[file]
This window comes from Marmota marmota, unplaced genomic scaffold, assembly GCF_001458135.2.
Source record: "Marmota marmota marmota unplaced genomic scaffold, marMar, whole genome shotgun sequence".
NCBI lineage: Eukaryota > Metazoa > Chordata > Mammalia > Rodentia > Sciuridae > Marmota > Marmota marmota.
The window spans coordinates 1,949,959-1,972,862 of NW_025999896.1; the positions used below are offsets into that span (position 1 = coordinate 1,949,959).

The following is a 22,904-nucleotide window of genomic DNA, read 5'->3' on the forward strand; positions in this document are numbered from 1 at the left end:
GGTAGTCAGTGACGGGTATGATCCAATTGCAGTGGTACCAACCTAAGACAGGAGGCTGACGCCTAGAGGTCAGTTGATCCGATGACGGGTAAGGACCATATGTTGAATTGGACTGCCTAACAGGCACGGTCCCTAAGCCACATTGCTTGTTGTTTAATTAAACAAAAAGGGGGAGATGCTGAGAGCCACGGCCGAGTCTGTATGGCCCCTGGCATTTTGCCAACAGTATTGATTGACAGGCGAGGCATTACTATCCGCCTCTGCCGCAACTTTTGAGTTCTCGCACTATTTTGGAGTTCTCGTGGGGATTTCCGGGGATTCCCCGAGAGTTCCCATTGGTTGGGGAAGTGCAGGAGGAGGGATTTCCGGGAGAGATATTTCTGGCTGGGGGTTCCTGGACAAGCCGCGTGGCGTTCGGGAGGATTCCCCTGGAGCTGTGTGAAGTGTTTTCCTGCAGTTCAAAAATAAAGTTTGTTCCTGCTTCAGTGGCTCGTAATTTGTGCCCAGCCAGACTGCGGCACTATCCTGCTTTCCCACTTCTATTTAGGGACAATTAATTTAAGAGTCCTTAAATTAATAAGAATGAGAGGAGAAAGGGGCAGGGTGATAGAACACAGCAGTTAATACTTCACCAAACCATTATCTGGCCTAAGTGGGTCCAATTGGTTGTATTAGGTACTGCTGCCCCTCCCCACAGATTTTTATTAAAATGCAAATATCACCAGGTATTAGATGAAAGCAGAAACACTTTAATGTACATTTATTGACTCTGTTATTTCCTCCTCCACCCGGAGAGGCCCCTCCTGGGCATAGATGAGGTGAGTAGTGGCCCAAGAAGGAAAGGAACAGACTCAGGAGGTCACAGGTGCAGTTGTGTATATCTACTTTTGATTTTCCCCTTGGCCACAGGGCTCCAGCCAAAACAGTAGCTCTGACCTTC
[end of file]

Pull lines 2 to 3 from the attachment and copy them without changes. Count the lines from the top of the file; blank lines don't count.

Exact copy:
Source record: "Marmota marmota marmota unplaced genomic scaffold, marMar, whole genome shotgun sequence".
NCBI lineage: Eukaryota > Metazoa > Chordata > Mammalia > Rodentia > Sciuridae > Marmota > Marmota marmota.